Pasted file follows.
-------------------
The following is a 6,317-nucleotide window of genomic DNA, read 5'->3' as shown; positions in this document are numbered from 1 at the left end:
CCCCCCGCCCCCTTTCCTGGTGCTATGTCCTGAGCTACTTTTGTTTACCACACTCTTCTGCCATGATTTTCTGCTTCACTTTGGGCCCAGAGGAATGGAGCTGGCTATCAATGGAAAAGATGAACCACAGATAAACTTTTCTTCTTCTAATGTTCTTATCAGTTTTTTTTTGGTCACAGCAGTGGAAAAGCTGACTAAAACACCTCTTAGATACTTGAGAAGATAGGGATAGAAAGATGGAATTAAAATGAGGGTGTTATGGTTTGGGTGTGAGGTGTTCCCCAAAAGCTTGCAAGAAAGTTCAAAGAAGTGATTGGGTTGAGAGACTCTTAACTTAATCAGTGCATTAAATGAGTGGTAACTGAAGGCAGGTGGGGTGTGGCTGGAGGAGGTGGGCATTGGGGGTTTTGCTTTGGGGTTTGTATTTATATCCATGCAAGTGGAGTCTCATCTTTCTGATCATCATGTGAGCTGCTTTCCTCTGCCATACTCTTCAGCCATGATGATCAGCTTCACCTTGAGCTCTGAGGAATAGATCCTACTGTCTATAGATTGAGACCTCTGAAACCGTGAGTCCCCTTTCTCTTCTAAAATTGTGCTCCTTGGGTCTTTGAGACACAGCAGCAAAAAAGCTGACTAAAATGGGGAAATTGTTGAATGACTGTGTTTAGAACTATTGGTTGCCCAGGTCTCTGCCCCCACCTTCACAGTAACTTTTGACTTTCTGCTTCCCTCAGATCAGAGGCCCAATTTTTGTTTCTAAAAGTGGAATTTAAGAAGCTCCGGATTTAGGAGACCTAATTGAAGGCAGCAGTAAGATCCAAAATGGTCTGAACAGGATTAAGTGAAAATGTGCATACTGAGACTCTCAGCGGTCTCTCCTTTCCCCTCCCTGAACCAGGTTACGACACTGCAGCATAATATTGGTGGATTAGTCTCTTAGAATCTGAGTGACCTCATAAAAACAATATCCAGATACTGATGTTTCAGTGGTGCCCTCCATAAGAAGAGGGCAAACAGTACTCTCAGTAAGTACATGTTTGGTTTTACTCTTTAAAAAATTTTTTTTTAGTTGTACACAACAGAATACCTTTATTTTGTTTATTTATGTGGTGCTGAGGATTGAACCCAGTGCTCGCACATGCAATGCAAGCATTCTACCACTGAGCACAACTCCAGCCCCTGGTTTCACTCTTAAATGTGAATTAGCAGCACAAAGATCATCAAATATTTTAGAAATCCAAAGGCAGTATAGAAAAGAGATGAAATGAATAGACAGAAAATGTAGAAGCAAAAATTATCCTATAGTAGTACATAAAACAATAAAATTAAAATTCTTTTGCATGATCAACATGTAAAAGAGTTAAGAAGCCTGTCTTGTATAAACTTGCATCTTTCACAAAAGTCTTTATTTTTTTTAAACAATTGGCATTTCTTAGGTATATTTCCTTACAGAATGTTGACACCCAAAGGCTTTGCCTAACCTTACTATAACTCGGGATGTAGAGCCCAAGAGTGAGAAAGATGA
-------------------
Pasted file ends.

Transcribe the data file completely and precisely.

The following is a 6,317-nucleotide window of genomic DNA, read 5'->3' as shown; positions in this document are numbered from 1 at the left end:
CCCCCCGCCCCCTTTCCTGGTGCTATGTCCTGAGCTACTTTTGTTTACCACACTCTTCTGCCATGATTTTCTGCTTCACTTTGGGCCCAGAGGAATGGAGCTGGCTATCAATGGAAAAGATGAACCACAGATAAACTTTTCTTCTTCTAATGTTCTTATCAGTTTTTTTTTGGTCACAGCAGTGGAAAAGCTGACTAAAACACCTCTTAGATACTTGAGAAGATAGGGATAGAAAGATGGAATTAAAATGAGGGTGTTATGGTTTGGGTGTGAGGTGTTCCCCAAAAGCTTGCAAGAAAGTTCAAAGAAGTGATTGGGTTGAGAGACTCTTAACTTAATCAGTGCATTAAATGAGTGGTAACTGAAGGCAGGTGGGGTGTGGCTGGAGGAGGTGGGCATTGGGGGTTTTGCTTTGGGGTTTGTATTTATATCCATGCAAGTGGAGTCTCATCTTTCTGATCATCATGTGAGCTGCTTTCCTCTGCCATACTCTTCAGCCATGATGATCAGCTTCACCTTGAGCTCTGAGGAATAGATCCTACTGTCTATAGATTGAGACCTCTGAAACCGTGAGTCCCCTTTCTCTTCTAAAATTGTGCTCCTTGGGTCTTTGAGACACAGCAGCAAAAAAGCTGACTAAAATGGGGAAATTGTTGAATGACTGTGTTTAGAACTATTGGTTGCCCAGGTCTCTGCCCCCACCTTCACAGTAACTTTTGACTTTCTGCTTCCCTCAGATCAGAGGCCCAATTTTTGTTTCTAAAAGTGGAATTTAAGAAGCTCCGGATTTAGGAGACCTAATTGAAGGCAGCAGTAAGATCCAAAATGGTCTGAACAGGATTAAGTGAAAATGTGCATACTGAGACTCTCAGCGGTCTCTCCTTTCCCCTCCCTGAACCAGGTTACGACACTGCAGCATAATATTGGTGGATTAGTCTCTTAGAATCTGAGTGACCTCATAAAAACAATATCCAGATACTGATGTTTCAGTGGTGCCCTCCATAAGAAGAGGGCAAACAGTACTCTCAGTAAGTACATGTTTGGTTTTACTCTTTAAAAAATTTTTTTTTAGTTGTACACAACAGAATACCTTTATTTTGTTTATTTATGTGGTGCTGAGGATTGAACCCAGTGCTCGCACATGCAATGCAAGCATTCTACCACTGAGCACAACTCCAGCCCCTGGTTTCACTCTTAAATGTGAATTAGCAGCACAAAGATCATCAAATATTTTAGAAATCCAAAGGCAGTATAGAAAAGAGATGAAATGAATAGACAGAAAATGTAGAAGCAAAAATTATCCTATAGTAGTACATAAAACAATAAAATTAAAATTCTTTTGCATGATCAACATGTAAAAGAGTTAAGAAGCCTGTCTTGTATAAACTTGCATCTTTCACAAAAGTCTTTATTTTTTTTAAACAATTGGCATTTCTTAGGTATATTTCCTTACAGAATGTTGACACCCAAAGGCTTTGCCTAACCTTACTATAACTCGGGATGTAGAGCCCAAGAGTGAGAAAGATGA